I thought these may be ingredients of a story worth telling. And my research proved me right later.

Is Manjunath — the film, the exact retelling of true events or has it been fictionalised?

Sometimes, when attempting the screenplay of a true story, you have to fill a ‘gap’ in events. This is where people tend to fictionalize. Or otherwise what they think would be more ‘commercial’ angles, like a love angle or songs, etc. I chose not to take this shortcut.

I decided early enough that the thrill for me on why I grabbed on this was because (and if) the real story itself would be so engaging - you would want to tell it like it is. If I felt like telling it like it is, the audience would have the feeling that ‘this actually happened’ when they see it.
So whenever that ‘gap’ came, I took the more arduous route – headed back into research to find something which would fill that gap. Just needs a bit more rigour, more time but it’s worth it.
Regarding ‘commercialising’, music was an integral part of Manju so I didn’t have to push it. He was fun, so that was there already.

The story of Manjunath picked me says director Sandeep Varma

Sandeep Varma, the director of Manjunath.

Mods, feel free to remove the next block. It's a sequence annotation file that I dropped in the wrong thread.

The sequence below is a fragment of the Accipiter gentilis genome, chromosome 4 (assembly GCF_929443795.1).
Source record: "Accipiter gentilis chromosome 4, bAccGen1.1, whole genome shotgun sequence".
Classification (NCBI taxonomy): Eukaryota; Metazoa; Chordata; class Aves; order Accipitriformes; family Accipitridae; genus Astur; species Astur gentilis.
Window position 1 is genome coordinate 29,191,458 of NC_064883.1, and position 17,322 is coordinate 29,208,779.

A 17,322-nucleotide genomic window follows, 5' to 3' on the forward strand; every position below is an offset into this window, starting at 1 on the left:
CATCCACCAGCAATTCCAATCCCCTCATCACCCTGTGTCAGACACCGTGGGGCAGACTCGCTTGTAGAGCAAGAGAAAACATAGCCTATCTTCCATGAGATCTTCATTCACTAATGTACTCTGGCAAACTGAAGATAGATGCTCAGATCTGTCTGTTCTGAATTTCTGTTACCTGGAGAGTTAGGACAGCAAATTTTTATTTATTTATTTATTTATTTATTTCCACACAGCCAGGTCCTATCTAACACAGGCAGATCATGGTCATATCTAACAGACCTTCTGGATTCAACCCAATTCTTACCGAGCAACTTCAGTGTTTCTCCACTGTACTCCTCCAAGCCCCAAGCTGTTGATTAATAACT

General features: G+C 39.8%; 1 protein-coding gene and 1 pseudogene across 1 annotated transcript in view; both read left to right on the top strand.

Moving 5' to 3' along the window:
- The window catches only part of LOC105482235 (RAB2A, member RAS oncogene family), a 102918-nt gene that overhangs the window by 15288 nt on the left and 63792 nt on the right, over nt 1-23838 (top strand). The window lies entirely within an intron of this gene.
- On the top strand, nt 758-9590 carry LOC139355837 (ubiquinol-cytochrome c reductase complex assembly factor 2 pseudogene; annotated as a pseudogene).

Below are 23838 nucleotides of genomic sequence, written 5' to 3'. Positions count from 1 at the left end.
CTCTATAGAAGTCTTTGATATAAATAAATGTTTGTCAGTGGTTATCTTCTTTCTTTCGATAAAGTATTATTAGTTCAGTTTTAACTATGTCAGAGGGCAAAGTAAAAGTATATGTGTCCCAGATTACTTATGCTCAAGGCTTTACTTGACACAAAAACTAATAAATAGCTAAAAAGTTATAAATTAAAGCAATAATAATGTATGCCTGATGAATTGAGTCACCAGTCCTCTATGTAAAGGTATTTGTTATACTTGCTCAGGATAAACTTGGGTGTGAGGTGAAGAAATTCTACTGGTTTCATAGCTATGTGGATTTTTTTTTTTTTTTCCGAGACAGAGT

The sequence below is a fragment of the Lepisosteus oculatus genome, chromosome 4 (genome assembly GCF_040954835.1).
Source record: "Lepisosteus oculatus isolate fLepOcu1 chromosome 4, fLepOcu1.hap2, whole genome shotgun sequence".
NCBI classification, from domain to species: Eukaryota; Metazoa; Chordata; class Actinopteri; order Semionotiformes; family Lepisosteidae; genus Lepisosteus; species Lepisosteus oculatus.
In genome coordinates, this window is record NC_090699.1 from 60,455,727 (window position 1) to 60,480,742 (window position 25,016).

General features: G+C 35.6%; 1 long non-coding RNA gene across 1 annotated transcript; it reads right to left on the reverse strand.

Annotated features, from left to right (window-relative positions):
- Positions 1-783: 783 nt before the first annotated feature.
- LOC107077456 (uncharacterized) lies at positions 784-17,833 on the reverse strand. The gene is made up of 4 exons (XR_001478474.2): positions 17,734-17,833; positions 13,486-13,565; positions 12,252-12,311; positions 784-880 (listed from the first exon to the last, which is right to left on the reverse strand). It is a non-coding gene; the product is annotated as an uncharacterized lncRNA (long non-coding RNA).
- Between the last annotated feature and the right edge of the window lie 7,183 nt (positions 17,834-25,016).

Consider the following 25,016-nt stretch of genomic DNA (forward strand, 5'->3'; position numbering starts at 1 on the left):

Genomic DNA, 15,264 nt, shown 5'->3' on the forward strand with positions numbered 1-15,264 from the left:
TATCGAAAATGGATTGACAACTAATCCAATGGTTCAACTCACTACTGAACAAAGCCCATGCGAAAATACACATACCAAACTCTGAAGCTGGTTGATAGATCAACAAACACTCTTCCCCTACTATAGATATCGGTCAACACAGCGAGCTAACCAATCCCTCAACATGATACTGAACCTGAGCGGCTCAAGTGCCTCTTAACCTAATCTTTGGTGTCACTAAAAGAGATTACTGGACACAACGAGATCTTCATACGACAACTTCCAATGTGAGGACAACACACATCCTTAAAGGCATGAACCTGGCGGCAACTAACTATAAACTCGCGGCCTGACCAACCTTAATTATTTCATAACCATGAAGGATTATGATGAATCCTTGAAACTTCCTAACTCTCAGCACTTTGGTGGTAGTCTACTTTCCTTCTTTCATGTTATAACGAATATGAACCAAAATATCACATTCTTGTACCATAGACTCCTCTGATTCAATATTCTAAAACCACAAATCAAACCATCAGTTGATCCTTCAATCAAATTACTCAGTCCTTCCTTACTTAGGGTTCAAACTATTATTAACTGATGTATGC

Let’s just say the story itself was so engaging that I did not have to fictionalize much. However, I must also say that it is being called a ‘biopic’ in the media since people need genres to slot movies into. It actually bends the genre – some very interesting, unexpected things happen in the film in the second half.

How difficult was it to find funding for a film on such an offbeat and serious issue?

It was not easy. Let’s just say I dipped into all I had – I wanted to put my money where my mouth was. But it is something I don’t like to talk about – it’s the story of a real hero – this is the least we can do.

How was the casting done? Who plays the titular role and what made you think that the actor was suited to play the part?

Manjunath is played by a very interesting new young actor who I found down South. I was looking for boy who had charisma and warmth and yet was very ordinary looking and identifiable. I think we found this in our actor - he will make waves in future, and at present we are keeping him under wraps.

We were also able to assemble a fantastic array of actors in the supporting cast – Seema Biswas, Yashpal Sharma, Divya Dutta, Rajesh Khattar, Anjorie Alagh. There are other actors who are experienced theatre/TV/film actors who have agreed to do one scene roles because it was a tribute to real characters.